I’m looking forward to your book by the way. I tried meditation a couple of times, but felt it hard to concentrate on “doing nothing” as my thoughts were always drifting off.
      My preferred method of clearing my head is going for a long walk in the nature.
      However, I’ll buy your book once it’s out and give meditation a new shot.

  2. Hmmm sounds interesting.

    As I mentioned elsewhere, I am allergic to bullshit, so because of the new age angle I never really considered meditation. Really looking forward on how you develop it.

  3. I’m not entirely sure if one can teach “meditation” without bullshit. Here’s why. Because as long as we don’t have any studies, it’s like teaching about Jesus with some “scholars” arguing if he transfered water into wine or into vinegar. So people who already spent some time reading about meditation and trying it out will just be “meh, another book”. There is this book called “mindfulness in plain english”, which is supposed to do what Aaron does and it’s still written quite badly, with loads of preaching and at least 90% of the text is filler – and it gets good reviews!
    So, Aaron – your “no bullshit” approach to meditation is: A) About writing style or B) About real science on meditation?

    1. Also, one doesn’t need to read 578 studies to be able to tell bullshit apart from “core foundational stuff”.

      Take Minimal Game for example. I have actually read the 578 studies on flirting and mating. Aaron didn’t read all of those, yet he wrote and shared a “no bullshit system” to getting laid.

      All you need is the ability to tell apart “stuff that makes a difference” from “nitpicky bullshit that may or may not make a difference but people teach so they can fluff up their books and courses”. You don’t need to read studies to spot bullshit, you just a sufficiently good understanding of Occham’s Razor. Aaron is a master at the occham’s razor and spotting bullshit.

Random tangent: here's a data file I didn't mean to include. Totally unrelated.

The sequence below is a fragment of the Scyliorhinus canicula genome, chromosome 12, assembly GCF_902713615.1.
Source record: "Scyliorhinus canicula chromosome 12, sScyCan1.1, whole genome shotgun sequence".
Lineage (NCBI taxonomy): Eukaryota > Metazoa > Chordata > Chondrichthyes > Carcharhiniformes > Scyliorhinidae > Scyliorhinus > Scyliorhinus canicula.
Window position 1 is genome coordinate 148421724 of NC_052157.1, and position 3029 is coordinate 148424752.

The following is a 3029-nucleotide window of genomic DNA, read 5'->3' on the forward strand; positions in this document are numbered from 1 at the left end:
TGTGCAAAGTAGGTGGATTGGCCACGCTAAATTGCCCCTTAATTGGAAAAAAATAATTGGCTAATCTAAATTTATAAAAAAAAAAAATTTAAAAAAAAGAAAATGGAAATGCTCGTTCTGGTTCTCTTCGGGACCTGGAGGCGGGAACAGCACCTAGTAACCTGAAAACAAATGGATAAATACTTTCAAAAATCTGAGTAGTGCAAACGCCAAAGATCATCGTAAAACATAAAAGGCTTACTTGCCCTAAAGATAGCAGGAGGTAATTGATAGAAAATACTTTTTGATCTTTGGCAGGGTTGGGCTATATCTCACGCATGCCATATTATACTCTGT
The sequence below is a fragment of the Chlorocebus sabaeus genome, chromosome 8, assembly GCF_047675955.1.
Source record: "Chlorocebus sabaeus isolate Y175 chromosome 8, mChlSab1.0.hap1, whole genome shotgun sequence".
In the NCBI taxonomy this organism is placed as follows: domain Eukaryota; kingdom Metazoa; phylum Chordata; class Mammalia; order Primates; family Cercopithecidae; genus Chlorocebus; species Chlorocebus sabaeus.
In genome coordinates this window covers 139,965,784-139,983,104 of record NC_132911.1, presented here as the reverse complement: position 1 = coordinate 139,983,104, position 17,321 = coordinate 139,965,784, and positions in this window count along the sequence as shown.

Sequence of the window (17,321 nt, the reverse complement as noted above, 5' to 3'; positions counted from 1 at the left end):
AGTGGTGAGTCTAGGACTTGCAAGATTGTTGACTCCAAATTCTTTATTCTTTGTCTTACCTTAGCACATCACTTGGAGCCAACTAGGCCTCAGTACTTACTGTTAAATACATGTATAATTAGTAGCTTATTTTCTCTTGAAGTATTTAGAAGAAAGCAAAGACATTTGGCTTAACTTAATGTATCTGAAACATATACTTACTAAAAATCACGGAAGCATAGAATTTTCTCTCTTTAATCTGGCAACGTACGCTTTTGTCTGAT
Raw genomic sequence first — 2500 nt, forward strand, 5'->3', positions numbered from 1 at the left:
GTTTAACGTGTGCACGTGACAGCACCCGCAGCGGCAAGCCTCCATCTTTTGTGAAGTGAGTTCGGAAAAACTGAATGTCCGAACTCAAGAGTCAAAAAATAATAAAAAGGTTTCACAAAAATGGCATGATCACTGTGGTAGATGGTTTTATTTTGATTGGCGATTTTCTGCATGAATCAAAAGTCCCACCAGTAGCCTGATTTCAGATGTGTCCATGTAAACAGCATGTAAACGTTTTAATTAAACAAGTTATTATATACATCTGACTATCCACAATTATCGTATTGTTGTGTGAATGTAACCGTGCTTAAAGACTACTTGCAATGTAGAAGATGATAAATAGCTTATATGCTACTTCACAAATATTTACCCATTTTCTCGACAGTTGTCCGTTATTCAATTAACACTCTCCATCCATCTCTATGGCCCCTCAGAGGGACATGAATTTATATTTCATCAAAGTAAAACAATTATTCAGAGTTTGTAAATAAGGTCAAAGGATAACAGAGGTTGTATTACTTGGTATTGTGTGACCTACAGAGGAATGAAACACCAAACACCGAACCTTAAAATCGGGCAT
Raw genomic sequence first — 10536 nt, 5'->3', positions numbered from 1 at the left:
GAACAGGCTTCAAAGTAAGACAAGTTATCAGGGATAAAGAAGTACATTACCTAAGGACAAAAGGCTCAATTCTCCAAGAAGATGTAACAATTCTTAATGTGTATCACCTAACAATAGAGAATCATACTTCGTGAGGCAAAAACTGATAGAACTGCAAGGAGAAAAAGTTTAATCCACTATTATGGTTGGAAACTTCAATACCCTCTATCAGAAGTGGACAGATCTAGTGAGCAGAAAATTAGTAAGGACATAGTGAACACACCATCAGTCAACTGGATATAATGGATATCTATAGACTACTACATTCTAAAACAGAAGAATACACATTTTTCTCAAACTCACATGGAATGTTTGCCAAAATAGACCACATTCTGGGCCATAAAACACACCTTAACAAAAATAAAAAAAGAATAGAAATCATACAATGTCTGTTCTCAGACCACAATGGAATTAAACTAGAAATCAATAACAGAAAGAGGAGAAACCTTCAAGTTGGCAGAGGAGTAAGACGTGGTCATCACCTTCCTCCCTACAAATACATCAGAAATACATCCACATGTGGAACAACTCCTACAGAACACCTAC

In this context “bullshit” doesn’t (necessarily) mean “scientifically inaccuarate stuff”, it means “bullshit minmaxy stuff that’s not part of the 80/20”. Some of the stuff in the “bullshit” category might actually do something, some of it might be completely hogwash… But all of them have in common that they are not part of the “80%”… That is… they’re not part of the core couple of things that make the most difference.

    2. It is as certain as the sun coming up the next day that chakra’s are bullshit. Therefore, even if benefits of meditation is not conclusive from research, it is a good place to start doing research on meditation if you start without the bullshit.

      That is why I am exited to learn about it actually. Someone to finally talk sense about it and not give me a lot of filler. Not only that I am exited, I think the vast majority of people of this world would be too. This is true even if you currently believe in chakras. That almost anybody with any interest in relieving stress or archiving high amounts of concentration would jump at the opportunity to buy a book called Meditation with out the bullshit. Especially based on how many people who are already interested in meditation.

    3. C2H5OH, are you living under a rock? We don’t have any studies? Are you familiar with the genesis of meditation (especially Zen) in the west? There are so many studies that proof the therapeutic effects of meditation.